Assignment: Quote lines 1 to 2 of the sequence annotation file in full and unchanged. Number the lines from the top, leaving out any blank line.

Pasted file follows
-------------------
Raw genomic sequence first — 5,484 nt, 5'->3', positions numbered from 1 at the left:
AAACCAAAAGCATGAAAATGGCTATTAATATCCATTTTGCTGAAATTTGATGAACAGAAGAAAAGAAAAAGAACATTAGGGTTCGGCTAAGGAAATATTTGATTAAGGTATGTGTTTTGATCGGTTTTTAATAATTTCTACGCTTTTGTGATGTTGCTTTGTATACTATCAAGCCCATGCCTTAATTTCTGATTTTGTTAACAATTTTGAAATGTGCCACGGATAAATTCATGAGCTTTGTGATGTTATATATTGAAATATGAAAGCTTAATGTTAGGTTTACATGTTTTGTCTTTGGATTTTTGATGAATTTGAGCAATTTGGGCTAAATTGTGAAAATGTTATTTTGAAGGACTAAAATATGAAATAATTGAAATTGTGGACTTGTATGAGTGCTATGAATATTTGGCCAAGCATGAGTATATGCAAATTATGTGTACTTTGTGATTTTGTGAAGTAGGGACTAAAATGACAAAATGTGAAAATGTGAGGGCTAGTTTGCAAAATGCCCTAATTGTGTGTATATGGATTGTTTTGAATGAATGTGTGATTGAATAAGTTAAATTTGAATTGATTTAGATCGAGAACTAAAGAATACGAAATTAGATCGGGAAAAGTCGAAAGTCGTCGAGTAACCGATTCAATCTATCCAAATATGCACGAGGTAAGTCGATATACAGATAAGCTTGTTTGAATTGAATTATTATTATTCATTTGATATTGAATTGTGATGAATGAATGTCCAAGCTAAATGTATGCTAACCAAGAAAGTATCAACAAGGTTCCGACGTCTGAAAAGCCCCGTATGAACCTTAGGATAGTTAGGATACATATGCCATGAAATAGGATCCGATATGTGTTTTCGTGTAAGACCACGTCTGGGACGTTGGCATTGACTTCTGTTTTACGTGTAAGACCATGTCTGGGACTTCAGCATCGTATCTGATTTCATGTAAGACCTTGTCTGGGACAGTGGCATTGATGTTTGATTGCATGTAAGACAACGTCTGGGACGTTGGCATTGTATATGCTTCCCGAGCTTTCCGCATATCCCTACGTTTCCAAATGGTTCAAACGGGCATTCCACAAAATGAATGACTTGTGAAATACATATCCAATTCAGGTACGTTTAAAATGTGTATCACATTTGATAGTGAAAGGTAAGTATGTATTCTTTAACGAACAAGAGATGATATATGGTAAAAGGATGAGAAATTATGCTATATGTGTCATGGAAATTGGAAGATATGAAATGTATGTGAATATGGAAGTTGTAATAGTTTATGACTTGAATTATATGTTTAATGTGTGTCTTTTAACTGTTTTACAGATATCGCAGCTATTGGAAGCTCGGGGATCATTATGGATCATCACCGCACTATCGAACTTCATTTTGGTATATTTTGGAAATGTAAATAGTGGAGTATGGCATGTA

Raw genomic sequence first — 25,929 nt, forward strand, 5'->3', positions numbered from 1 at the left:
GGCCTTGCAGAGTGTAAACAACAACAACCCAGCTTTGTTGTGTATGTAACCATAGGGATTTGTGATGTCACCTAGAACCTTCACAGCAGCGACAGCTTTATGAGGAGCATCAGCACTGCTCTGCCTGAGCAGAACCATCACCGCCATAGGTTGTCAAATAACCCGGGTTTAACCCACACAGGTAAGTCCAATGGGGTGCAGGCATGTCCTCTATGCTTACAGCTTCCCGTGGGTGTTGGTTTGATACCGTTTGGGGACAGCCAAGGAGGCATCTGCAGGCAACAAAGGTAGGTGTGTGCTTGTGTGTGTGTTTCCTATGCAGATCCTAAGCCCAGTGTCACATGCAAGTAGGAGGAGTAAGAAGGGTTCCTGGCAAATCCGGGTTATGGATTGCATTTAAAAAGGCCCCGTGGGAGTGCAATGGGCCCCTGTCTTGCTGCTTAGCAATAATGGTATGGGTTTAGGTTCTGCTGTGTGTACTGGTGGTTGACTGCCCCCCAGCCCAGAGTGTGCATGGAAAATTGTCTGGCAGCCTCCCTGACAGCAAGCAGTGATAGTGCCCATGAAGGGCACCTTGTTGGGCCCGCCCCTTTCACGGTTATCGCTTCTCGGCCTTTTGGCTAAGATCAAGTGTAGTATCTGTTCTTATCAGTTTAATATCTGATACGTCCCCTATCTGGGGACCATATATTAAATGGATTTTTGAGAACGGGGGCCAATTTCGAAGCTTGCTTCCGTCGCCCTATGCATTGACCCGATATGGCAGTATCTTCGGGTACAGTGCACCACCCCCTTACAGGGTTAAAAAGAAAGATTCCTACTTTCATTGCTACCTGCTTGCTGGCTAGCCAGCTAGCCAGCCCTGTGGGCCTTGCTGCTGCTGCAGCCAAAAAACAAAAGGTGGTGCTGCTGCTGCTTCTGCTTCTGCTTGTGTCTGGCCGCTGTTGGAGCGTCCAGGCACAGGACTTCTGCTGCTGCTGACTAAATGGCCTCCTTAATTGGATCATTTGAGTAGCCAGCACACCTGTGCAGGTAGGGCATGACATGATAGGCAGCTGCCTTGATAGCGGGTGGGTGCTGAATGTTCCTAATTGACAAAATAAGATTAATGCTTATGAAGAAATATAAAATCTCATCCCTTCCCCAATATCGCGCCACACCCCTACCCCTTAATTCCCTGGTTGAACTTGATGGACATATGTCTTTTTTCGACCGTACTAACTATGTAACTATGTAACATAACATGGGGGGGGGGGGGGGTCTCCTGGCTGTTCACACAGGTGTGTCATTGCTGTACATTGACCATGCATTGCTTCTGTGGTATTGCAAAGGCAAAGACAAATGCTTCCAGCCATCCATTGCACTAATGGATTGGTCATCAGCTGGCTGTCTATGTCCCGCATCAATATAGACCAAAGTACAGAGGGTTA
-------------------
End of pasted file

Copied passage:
Raw genomic sequence first — 5,484 nt, 5'->3', positions numbered from 1 at the left:
AAACCAAAAGCATGAAAATGGCTATTAATATCCATTTTGCTGAAATTTGATGAACAGAAGAAAAGAAAAAGAACATTAGGGTTCGGCTAAGGAAATATTTGATTAAGGTATGTGTTTTGATCGGTTTTTAATAATTTCTACGCTTTTGTGATGTTGCTTTGTATACTATCAAGCCCATGCCTTAATTTCTGATTTTGTTAACAATTTTGAAATGTGCCACGGATAAATTCATGAGCTTTGTGATGTTATATATTGAAATATGAAAGCTTAATGTTAGGTTTACATGTTTTGTCTTTGGATTTTTGATGAATTTGAGCAATTTGGGCTAAATTGTGAAAATGTTATTTTGAAGGACTAAAATATGAAATAATTGAAATTGTGGACTTGTATGAGTGCTATGAATATTTGGCCAAGCATGAGTATATGCAAATTATGTGTACTTTGTGATTTTGTGAAGTAGGGACTAAAATGACAAAATGTGAAAATGTGAGGGCTAGTTTGCAAAATGCCCTAATTGTGTGTATATGGATTGTTTTGAATGAATGTGTGATTGAATAAGTTAAATTTGAATTGATTTAGATCGAGAACTAAAGAATACGAAATTAGATCGGGAAAAGTCGAAAGTCGTCGAGTAACCGATTCAATCTATCCAAATATGCACGAGGTAAGTCGATATACAGATAAGCTTGTTTGAATTGAATTATTATTATTCATTTGATATTGAATTGTGATGAATGAATGTCCAAGCTAAATGTATGCTAACCAAGAAAGTATCAACAAGGTTCCGACGTCTGAAAAGCCCCGTATGAACCTTAGGATAGTTAGGATACATATGCCATGAAATAGGATCCGATATGTGTTTTCGTGTAAGACCACGTCTGGGACGTTGGCATTGACTTCTGTTTTACGTGTAAGACCATGTCTGGGACTTCAGCATCGTATCTGATTTCATGTAAGACCTTGTCTGGGACAGTGGCATTGATGTTTGATTGCATGTAAGACAACGTCTGGGACGTTGGCATTGTATATGCTTCCCGAGCTTTCCGCATATCCCTACGTTTCCAAATGGTTCAAACGGGCATTCCACAAAATGAATGACTTGTGAAATACATATCCAATTCAGGTACGTTTAAAATGTGTATCACATTTGATAGTGAAAGGTAAGTATGTATTCTTTAACGAACAAGAGATGATATATGGTAAAAGGATGAGAAATTATGCTATATGTGTCATGGAAATTGGAAGATATGAAATGTATGTGAATATGGAAGTTGTAATAGTTTATGACTTGAATTATATGTTTAATGTGTGTCTTTTAACTGTTTTACAGATATCGCAGCTATTGGAAGCTCGGGGATCATTATGGATCATCACCGCACTATCGAACTTCATTTTGGTATATTTTGGAAATGTAAATAGTGGAGTATGGCATGTA